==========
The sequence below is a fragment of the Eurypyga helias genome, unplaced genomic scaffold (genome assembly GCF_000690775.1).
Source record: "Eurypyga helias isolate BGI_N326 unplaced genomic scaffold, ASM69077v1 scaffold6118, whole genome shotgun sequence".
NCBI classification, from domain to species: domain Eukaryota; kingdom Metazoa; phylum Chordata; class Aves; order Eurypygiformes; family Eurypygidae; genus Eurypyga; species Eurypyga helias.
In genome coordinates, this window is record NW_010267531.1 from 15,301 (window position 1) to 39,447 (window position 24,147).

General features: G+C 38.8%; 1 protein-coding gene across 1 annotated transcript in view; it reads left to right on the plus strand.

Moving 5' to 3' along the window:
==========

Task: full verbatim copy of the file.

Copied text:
The sequence below is a fragment of the Eurypyga helias genome, unplaced genomic scaffold (genome assembly GCF_000690775.1).
Source record: "Eurypyga helias isolate BGI_N326 unplaced genomic scaffold, ASM69077v1 scaffold6118, whole genome shotgun sequence".
NCBI classification, from domain to species: domain Eukaryota; kingdom Metazoa; phylum Chordata; class Aves; order Eurypygiformes; family Eurypygidae; genus Eurypyga; species Eurypyga helias.
In genome coordinates, this window is record NW_010267531.1 from 15,301 (window position 1) to 39,447 (window position 24,147).

General features: G+C 38.8%; 1 protein-coding gene across 1 annotated transcript in view; it reads left to right on the plus strand.

Moving 5' to 3' along the window: